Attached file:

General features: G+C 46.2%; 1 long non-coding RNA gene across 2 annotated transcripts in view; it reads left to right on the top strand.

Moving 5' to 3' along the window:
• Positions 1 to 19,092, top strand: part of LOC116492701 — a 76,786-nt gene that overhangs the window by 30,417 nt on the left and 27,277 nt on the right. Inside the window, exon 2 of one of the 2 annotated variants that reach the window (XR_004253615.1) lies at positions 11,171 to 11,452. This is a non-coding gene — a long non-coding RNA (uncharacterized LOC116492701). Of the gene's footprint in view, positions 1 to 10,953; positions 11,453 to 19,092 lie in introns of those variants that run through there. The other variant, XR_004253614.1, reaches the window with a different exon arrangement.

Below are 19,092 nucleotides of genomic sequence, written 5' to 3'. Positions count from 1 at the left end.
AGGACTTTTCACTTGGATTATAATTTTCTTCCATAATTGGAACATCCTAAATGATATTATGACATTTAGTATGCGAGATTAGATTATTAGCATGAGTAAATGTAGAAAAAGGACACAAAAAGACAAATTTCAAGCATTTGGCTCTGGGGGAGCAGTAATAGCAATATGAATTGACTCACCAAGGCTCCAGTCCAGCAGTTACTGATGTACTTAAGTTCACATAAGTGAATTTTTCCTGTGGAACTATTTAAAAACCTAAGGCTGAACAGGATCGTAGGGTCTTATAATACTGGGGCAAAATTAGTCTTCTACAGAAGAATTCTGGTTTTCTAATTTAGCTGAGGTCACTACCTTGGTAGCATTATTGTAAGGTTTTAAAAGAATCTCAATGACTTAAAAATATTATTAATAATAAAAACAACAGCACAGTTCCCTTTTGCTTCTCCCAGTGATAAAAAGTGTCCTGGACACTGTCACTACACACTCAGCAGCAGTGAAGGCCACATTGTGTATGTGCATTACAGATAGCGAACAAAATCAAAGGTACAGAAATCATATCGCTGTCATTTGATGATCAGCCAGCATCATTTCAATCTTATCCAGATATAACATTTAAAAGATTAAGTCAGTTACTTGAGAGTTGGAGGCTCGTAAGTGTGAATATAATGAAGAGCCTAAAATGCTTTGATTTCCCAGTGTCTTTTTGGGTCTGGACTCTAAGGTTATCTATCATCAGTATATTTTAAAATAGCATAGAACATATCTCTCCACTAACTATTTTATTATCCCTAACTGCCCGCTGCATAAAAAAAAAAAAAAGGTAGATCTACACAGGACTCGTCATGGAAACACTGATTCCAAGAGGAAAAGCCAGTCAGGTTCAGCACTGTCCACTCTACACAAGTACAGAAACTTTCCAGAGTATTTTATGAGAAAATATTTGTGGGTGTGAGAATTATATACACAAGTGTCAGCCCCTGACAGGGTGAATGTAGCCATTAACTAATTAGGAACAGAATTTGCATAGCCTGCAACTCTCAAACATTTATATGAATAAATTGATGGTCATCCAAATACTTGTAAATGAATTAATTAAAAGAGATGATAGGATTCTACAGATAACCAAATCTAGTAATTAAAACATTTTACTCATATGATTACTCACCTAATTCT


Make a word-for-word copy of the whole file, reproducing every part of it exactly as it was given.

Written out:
General features: G+C 46.2%; 1 long non-coding RNA gene across 2 annotated transcripts in view; it reads left to right on the top strand.

Moving 5' to 3' along the window:
• Positions 1 to 19,092, top strand: part of LOC116492701 — a 76,786-nt gene that overhangs the window by 30,417 nt on the left and 27,277 nt on the right. Inside the window, exon 2 of one of the 2 annotated variants that reach the window (XR_004253615.1) lies at positions 11,171 to 11,452. This is a non-coding gene — a long non-coding RNA (uncharacterized LOC116492701). Of the gene's footprint in view, positions 1 to 10,953; positions 11,453 to 19,092 lie in introns of those variants that run through there. The other variant, XR_004253614.1, reaches the window with a different exon arrangement.

Below are 19,092 nucleotides of genomic sequence, written 5' to 3'. Positions count from 1 at the left end.
AGGACTTTTCACTTGGATTATAATTTTCTTCCATAATTGGAACATCCTAAATGATATTATGACATTTAGTATGCGAGATTAGATTATTAGCATGAGTAAATGTAGAAAAAGGACACAAAAAGACAAATTTCAAGCATTTGGCTCTGGGGGAGCAGTAATAGCAATATGAATTGACTCACCAAGGCTCCAGTCCAGCAGTTACTGATGTACTTAAGTTCACATAAGTGAATTTTTCCTGTGGAACTATTTAAAAACCTAAGGCTGAACAGGATCGTAGGGTCTTATAATACTGGGGCAAAATTAGTCTTCTACAGAAGAATTCTGGTTTTCTAATTTAGCTGAGGTCACTACCTTGGTAGCATTATTGTAAGGTTTTAAAAGAATCTCAATGACTTAAAAATATTATTAATAATAAAAACAACAGCACAGTTCCCTTTTGCTTCTCCCAGTGATAAAAAGTGTCCTGGACACTGTCACTACACACTCAGCAGCAGTGAAGGCCACATTGTGTATGTGCATTACAGATAGCGAACAAAATCAAAGGTACAGAAATCATATCGCTGTCATTTGATGATCAGCCAGCATCATTTCAATCTTATCCAGATATAACATTTAAAAGATTAAGTCAGTTACTTGAGAGTTGGAGGCTCGTAAGTGTGAATATAATGAAGAGCCTAAAATGCTTTGATTTCCCAGTGTCTTTTTGGGTCTGGACTCTAAGGTTATCTATCATCAGTATATTTTAAAATAGCATAGAACATATCTCTCCACTAACTATTTTATTATCCCTAACTGCCCGCTGCATAAAAAAAAAAAAAAGGTAGATCTACACAGGACTCGTCATGGAAACACTGATTCCAAGAGGAAAAGCCAGTCAGGTTCAGCACTGTCCACTCTACACAAGTACAGAAACTTTCCAGAGTATTTTATGAGAAAATATTTGTGGGTGTGAGAATTATATACACAAGTGTCAGCCCCTGACAGGGTGAATGTAGCCATTAACTAATTAGGAACAGAATTTGCATAGCCTGCAACTCTCAAACATTTATATGAATAAATTGATGGTCATCCAAATACTTGTAAATGAATTAATTAAAAGAGATGATAGGATTCTACAGATAACCAAATCTAGTAATTAAAACATTTTACTCATATGATTACTCACCTAATTCT